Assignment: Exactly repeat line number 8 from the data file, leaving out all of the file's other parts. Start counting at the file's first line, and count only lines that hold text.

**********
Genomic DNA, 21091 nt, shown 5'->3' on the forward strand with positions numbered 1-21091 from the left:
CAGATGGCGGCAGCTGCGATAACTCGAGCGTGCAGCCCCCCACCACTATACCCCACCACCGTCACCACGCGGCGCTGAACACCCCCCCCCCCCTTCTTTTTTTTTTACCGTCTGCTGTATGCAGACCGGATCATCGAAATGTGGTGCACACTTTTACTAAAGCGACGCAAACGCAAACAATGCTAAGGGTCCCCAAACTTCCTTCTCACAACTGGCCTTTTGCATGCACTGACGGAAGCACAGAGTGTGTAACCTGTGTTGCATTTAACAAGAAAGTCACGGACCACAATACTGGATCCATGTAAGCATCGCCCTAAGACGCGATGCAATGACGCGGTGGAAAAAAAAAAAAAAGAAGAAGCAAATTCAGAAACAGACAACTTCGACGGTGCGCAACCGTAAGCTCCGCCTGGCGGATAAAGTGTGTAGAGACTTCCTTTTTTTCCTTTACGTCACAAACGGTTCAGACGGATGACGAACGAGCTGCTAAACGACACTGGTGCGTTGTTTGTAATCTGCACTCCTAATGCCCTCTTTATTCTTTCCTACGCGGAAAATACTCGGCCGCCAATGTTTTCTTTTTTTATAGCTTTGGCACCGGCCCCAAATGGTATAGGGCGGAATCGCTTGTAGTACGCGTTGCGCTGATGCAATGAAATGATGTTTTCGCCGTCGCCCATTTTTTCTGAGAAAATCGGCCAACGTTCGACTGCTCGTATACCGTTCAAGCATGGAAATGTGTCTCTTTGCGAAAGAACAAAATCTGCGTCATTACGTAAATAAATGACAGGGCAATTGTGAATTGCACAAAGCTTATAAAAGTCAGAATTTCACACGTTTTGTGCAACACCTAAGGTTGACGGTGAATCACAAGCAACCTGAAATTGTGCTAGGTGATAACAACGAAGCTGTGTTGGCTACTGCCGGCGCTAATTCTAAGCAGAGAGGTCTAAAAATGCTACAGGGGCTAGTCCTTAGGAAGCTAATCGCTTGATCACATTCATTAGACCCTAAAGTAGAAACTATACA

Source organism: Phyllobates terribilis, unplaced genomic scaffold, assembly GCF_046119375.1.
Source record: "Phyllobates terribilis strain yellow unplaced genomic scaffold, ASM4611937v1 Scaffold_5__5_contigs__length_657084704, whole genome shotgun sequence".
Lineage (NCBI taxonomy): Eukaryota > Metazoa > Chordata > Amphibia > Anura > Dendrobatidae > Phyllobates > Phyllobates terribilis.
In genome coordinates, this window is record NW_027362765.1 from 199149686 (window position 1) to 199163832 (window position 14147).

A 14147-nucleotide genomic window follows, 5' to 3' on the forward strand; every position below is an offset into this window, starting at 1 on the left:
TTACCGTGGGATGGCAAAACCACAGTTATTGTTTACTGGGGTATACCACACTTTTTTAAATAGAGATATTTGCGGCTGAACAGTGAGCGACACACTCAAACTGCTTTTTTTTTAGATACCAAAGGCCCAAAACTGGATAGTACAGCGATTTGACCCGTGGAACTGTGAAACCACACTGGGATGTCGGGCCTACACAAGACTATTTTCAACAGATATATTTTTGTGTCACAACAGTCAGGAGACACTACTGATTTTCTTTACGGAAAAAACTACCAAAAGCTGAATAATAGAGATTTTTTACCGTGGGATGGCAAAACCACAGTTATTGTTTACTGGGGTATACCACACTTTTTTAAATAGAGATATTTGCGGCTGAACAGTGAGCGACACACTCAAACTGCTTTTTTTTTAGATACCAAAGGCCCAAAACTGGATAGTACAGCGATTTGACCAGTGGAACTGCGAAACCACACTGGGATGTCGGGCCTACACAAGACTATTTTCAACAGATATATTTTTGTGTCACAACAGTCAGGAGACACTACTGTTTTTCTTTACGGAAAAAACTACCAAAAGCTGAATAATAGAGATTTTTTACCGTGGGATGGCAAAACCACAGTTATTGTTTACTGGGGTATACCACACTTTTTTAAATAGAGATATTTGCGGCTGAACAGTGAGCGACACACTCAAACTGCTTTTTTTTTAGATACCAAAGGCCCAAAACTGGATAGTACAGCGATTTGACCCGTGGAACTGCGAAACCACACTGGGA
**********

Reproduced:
TTACCGTGGGATGGCAAAACCACAGTTATTGTTTACTGGGGTATACCACACTTTTTTAAATAGAGATATTTGCGGCTGAACAGTGAGCGACACACTCAAACTGCTTTTTTTTTAGATACCAAAGGCCCAAAACTGGATAGTACAGCGATTTGACCCGTGGAACTGTGAAACCACACTGGGATGTCGGGCCTACACAAGACTATTTTCAACAGATATATTTTTGTGTCACAACAGTCAGGAGACACTACTGATTTTCTTTACGGAAAAAACTACCAAAAGCTGAATAATAGAGATTTTTTACCGTGGGATGGCAAAACCACAGTTATTGTTTACTGGGGTATACCACACTTTTTTAAATAGAGATATTTGCGGCTGAACAGTGAGCGACACACTCAAACTGCTTTTTTTTTAGATACCAAAGGCCCAAAACTGGATAGTACAGCGATTTGACCAGTGGAACTGCGAAACCACACTGGGATGTCGGGCCTACACAAGACTATTTTCAACAGATATATTTTTGTGTCACAACAGTCAGGAGACACTACTGTTTTTCTTTACGGAAAAAACTACCAAAAGCTGAATAATAGAGATTTTTTACCGTGGGATGGCAAAACCACAGTTATTGTTTACTGGGGTATACCACACTTTTTTAAATAGAGATATTTGCGGCTGAACAGTGAGCGACACACTCAAACTGCTTTTTTTTTAGATACCAAAGGCCCAAAACTGGATAGTACAGCGATTTGACCCGTGGAACTGCGAAACCACACTGGGA